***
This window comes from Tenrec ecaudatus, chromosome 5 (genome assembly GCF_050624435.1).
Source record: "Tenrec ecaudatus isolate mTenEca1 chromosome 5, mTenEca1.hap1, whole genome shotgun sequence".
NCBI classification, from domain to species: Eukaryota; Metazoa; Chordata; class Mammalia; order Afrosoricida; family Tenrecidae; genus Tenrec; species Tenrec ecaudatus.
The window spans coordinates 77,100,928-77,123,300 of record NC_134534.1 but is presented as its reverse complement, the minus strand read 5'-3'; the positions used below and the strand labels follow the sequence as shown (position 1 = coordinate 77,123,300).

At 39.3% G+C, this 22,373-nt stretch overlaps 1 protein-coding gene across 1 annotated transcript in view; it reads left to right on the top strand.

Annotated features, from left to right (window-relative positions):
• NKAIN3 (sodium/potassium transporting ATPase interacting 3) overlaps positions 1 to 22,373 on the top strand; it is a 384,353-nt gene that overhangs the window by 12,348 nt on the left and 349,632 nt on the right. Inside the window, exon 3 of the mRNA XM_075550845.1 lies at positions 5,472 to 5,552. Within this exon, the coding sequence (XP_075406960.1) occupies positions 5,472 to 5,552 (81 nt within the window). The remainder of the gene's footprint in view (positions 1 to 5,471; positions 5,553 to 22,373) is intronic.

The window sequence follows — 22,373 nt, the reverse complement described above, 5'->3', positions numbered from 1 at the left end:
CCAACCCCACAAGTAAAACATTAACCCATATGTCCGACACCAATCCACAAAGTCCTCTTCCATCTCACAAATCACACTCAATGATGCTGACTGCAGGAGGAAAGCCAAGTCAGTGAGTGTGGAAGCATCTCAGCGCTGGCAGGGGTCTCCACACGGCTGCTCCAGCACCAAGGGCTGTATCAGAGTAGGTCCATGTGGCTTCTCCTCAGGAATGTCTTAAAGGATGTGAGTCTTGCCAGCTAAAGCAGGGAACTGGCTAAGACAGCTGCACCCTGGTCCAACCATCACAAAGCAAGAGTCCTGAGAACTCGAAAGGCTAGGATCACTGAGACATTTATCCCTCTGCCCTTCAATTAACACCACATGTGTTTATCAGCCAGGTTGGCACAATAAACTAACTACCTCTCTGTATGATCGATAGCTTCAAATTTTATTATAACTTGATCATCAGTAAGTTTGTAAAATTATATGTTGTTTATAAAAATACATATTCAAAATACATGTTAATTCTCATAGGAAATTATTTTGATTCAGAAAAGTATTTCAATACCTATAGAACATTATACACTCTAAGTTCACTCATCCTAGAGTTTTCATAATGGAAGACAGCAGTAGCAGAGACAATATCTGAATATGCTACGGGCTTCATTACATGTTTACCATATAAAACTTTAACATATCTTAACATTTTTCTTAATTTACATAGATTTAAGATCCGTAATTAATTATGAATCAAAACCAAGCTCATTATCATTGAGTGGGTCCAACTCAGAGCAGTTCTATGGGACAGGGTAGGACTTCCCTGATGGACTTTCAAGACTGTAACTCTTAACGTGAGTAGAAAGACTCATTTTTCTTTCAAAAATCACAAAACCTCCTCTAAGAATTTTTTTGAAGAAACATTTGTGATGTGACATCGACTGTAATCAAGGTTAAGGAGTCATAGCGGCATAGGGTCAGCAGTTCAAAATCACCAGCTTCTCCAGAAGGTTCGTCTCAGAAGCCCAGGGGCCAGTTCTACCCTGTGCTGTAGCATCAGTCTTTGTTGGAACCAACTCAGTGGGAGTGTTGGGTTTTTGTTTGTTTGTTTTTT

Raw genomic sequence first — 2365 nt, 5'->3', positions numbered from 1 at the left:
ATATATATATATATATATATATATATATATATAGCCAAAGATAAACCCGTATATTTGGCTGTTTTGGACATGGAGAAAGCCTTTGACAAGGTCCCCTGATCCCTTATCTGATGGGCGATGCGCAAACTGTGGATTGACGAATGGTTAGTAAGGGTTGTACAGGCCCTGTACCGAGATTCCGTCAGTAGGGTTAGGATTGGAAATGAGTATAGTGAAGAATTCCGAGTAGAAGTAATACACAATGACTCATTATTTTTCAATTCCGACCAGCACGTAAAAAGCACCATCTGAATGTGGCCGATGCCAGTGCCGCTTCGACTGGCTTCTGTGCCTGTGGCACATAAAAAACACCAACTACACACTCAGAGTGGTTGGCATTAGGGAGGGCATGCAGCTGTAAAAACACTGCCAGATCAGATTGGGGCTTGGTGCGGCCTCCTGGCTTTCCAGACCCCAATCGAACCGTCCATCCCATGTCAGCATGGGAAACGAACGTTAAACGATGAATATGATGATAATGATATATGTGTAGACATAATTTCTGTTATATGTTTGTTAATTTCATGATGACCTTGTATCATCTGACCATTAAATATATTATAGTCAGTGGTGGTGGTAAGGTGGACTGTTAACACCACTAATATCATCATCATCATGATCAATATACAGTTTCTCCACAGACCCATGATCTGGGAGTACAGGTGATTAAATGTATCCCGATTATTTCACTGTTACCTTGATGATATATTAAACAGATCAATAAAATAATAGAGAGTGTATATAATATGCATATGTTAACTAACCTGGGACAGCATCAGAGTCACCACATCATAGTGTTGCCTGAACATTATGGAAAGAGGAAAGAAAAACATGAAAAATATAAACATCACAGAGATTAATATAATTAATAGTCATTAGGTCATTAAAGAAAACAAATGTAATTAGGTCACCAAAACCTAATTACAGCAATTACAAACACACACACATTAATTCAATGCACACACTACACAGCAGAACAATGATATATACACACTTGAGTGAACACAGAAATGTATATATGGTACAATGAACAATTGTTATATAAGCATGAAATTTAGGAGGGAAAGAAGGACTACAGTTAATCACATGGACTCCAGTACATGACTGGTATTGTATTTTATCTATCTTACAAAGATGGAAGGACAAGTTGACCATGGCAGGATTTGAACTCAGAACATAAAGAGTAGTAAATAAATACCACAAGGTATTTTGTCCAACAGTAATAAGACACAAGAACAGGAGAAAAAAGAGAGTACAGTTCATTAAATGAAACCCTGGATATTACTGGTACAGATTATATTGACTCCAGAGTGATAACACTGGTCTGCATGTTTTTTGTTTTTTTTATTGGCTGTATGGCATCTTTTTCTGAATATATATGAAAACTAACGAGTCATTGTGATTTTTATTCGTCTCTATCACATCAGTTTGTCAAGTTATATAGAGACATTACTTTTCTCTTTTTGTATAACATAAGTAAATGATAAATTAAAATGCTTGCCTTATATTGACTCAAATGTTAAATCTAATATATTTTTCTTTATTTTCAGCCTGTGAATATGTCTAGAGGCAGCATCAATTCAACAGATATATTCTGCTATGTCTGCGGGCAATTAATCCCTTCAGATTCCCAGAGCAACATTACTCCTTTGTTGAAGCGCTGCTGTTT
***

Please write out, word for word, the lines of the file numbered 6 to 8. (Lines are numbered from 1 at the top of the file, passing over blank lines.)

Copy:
Annotated features, from left to right (window-relative positions):
• NKAIN3 (sodium/potassium transporting ATPase interacting 3) overlaps positions 1 to 22,373 on the top strand; it is a 384,353-nt gene that overhangs the window by 12,348 nt on the left and 349,632 nt on the right. Inside the window, exon 3 of the mRNA XM_075550845.1 lies at positions 5,472 to 5,552. Within this exon, the coding sequence (XP_075406960.1) occupies positions 5,472 to 5,552 (81 nt within the window). The remainder of the gene's footprint in view (positions 1 to 5,471; positions 5,553 to 22,373) is intronic.

The window sequence follows — 22,373 nt, the reverse complement described above, 5'->3', positions numbered from 1 at the left end: